EU Climate Change Adaptation Strategy
The 2013 EU Climate Change Adaptation Strategy (COM/2013/ 216) sets out a framework for increasing European resilience in response to current and future climate impacts. The Strategy stresses that coastal zones are particularly vulnerable regions given the risks of sea-level rise and extreme weather events. The Strategy also recommends that Member States develop, review and implement adaptation plans to be in synergy with existing disaster risk management policies.
Marine Strategy Framework Directive
Policies such as the Marine Strategy Framework Directive (2008/56/EC) and the EU Biodiversity Strategy (COM/2011/244) also contribute indirectly to coastal DRR, as they aim to support healthy ecosystems which in turn assist prevention, protection and mitigation strategies.
Research and Innovation policy agenda for Nature-Based Solutions and Re-Naturing Cities
The European Commission’s Research and Innovation policy agenda for Nature-Based Solutions and Re-Naturing Cities whose aim is to provide a supportive framework for building the evidence and knowledge base for nature-based solutions. The agenda is implemented, inter alia, through the Horizon 2020 Framework Programme for Research and Innovation.
Directive on Maritime Spatial Planning
The EU Recommendation on Integrated Coastal Zone Management (2002/413/EC) and the Directive on Maritime Spatial Planning (2014/89/EU) both target the optimal distribution of the coastal and maritime space among various stakeholders and uses. This includes, for example the effects of infrastructure works to protect coastlines against erosion or flooding on activities in coastal waters such as aquaculture or protection of marine ecosystems.
EU Civil Protection Mechanism
The EU Civil Protection Mechanism (1313/2013/EU) sets the framework for a holistic, cross-sectoral disaster risk management policy for the Union. This is to be achieved by promoting a culture of preparedness, replacing ad-hoc response with a pre-planned approach, and supporting Member States in their capacities. It does so through training, learning and exchange (governance, planning, data, risk communication and information, research and technology) information sharing (Common Emergency and Information System (CECIS)) and mechanisms for coordinated preparedness and response at EU level such as the European Emergency Response Capacity (EERC) established in 2014.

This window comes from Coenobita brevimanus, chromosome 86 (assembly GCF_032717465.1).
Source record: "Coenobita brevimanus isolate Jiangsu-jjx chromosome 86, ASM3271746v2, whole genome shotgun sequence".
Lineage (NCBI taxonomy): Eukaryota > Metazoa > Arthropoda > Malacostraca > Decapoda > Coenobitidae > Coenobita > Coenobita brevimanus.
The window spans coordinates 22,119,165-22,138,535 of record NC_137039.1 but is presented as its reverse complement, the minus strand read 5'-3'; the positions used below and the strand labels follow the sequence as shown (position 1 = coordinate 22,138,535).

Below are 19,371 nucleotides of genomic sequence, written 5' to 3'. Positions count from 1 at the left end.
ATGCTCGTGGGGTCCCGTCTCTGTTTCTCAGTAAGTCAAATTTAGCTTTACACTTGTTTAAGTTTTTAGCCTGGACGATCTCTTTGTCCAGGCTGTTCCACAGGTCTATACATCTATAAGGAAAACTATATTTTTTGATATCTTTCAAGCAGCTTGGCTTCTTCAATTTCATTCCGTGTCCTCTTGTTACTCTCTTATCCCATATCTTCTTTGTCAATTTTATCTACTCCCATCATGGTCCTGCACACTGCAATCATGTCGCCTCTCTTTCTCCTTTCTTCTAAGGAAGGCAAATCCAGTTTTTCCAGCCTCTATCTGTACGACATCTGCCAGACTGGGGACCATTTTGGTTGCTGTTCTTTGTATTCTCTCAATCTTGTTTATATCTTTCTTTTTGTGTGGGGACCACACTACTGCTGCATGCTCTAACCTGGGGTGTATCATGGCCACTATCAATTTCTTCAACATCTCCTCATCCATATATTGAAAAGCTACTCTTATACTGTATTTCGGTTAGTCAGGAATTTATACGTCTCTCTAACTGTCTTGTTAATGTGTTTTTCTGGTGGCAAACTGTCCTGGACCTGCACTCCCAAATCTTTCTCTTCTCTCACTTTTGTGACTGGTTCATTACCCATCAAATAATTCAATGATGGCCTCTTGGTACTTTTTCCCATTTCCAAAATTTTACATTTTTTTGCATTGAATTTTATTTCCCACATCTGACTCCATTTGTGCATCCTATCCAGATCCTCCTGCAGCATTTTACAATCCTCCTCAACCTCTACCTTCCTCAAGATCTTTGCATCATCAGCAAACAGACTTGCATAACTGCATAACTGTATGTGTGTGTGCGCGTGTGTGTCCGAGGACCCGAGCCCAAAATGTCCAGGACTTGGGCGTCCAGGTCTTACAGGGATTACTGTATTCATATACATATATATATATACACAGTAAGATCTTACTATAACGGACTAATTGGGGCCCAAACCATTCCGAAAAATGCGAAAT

Post 2015 Hyogo Framework for Action: Managing risks to achieve resilience
The Post 2015 Hyogo Framework for Action: Managing risks to achieve resilience (SWD /2014/133) analyses EU progress under the UNISDR Hyogo Framework for Action and addresses implementation gaps and emerging challenges. Some of these findings are of particular relevance to the RISC-KIT project. The Communication notes inter alia the need for:
- particular attention to building resilience in coastal areas;
- collection and sharing of sound and comparable data on disaster losses, hazard and vulnerability in an open data policy;
- development of common and interoperable data and risk assessment protocols and public risk registers and databases;
- systematic actions to raise public awareness of risk;
- build sustainable partnerships between different public authorities and relevant stakeholders (civil society, academia and research institutions, private sector) and involve these actors in decision-making processes through inclusive participatory mechanisms
European Structural and Investment Funds (ESIF)
The European Structural and Investment Funds (ESIF) directly contribute to Sendai Framework Priority 3: Investing in disaster risk reduction for resilience. The ESIF have helped promote disaster risk management, climate change adaptation, ecosystem conservation and cultural heritage restoration in EU policy. The Funds include a thematic objective on “Climate change adaptation and risk prevention and management”, to which Member States have allocated over 29 billion EUR. Disaster resilience and risk prevention and management are promoted horizontally in all other priorities, which amount to more than EUR 454 billion of EU co-financing. Climate and disaster proofing is built into the appraisal of major projects for cohesion policy support, and is a prominent topic in macro-regional strategies, such as for the Danube and Baltic Sea Regions.